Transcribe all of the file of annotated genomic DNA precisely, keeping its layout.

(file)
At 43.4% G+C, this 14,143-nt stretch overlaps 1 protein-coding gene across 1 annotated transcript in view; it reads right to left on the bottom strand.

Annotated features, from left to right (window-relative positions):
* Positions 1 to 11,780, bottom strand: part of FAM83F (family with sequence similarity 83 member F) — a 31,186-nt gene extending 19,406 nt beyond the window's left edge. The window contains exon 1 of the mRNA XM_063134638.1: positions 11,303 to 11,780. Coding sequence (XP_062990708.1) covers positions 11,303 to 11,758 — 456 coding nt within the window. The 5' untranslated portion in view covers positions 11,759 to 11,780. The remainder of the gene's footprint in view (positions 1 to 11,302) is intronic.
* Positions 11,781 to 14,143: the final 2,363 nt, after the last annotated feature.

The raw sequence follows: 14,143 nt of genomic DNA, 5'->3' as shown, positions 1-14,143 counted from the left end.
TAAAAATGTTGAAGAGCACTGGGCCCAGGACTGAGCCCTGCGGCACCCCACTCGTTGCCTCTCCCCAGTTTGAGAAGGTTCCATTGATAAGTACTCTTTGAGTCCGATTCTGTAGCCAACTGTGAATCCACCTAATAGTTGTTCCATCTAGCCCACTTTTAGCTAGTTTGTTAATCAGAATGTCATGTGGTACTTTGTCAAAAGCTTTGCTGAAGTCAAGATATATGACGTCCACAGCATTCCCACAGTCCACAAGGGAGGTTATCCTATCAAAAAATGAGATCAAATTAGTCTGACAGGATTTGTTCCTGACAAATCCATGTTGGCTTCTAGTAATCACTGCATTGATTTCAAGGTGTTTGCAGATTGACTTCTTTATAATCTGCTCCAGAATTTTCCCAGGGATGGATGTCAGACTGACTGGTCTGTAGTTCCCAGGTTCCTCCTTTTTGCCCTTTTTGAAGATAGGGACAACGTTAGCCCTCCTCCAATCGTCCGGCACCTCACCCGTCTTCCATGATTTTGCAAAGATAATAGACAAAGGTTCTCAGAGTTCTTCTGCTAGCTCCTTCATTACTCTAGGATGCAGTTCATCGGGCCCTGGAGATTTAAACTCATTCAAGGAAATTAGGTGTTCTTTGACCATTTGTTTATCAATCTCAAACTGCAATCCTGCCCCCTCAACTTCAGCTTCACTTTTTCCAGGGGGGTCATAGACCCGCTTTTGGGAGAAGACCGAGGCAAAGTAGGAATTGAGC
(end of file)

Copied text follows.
At 43.4% G+C, this 14,143-nt stretch overlaps 1 protein-coding gene across 1 annotated transcript in view; it reads right to left on the bottom strand.

Annotated features, from left to right (window-relative positions):
* Positions 1 to 11,780, bottom strand: part of FAM83F (family with sequence similarity 83 member F) — a 31,186-nt gene extending 19,406 nt beyond the window's left edge. The window contains exon 1 of the mRNA XM_063134638.1: positions 11,303 to 11,780. Coding sequence (XP_062990708.1) covers positions 11,303 to 11,758 — 456 coding nt within the window. The 5' untranslated portion in view covers positions 11,759 to 11,780. The remainder of the gene's footprint in view (positions 1 to 11,302) is intronic.
* Positions 11,781 to 14,143: the final 2,363 nt, after the last annotated feature.

The raw sequence follows: 14,143 nt of genomic DNA, 5'->3' as shown, positions 1-14,143 counted from the left end.
TAAAAATGTTGAAGAGCACTGGGCCCAGGACTGAGCCCTGCGGCACCCCACTCGTTGCCTCTCCCCAGTTTGAGAAGGTTCCATTGATAAGTACTCTTTGAGTCCGATTCTGTAGCCAACTGTGAATCCACCTAATAGTTGTTCCATCTAGCCCACTTTTAGCTAGTTTGTTAATCAGAATGTCATGTGGTACTTTGTCAAAAGCTTTGCTGAAGTCAAGATATATGACGTCCACAGCATTCCCACAGTCCACAAGGGAGGTTATCCTATCAAAAAATGAGATCAAATTAGTCTGACAGGATTTGTTCCTGACAAATCCATGTTGGCTTCTAGTAATCACTGCATTGATTTCAAGGTGTTTGCAGATTGACTTCTTTATAATCTGCTCCAGAATTTTCCCAGGGATGGATGTCAGACTGACTGGTCTGTAGTTCCCAGGTTCCTCCTTTTTGCCCTTTTTGAAGATAGGGACAACGTTAGCCCTCCTCCAATCGTCCGGCACCTCACCCGTCTTCCATGATTTTGCAAAGATAATAGACAAAGGTTCTCAGAGTTCTTCTGCTAGCTCCTTCATTACTCTAGGATGCAGTTCATCGGGCCCTGGAGATTTAAACTCATTCAAGGAAATTAGGTGTTCTTTGACCATTTGTTTATCAATCTCAAACTGCAATCCTGCCCCCTCAACTTCAGCTTCACTTTTTCCAGGGGGGTCATAGACCCGCTTTTGGGAGAAGACCGAGGCAAAGTAGGAATTGAGC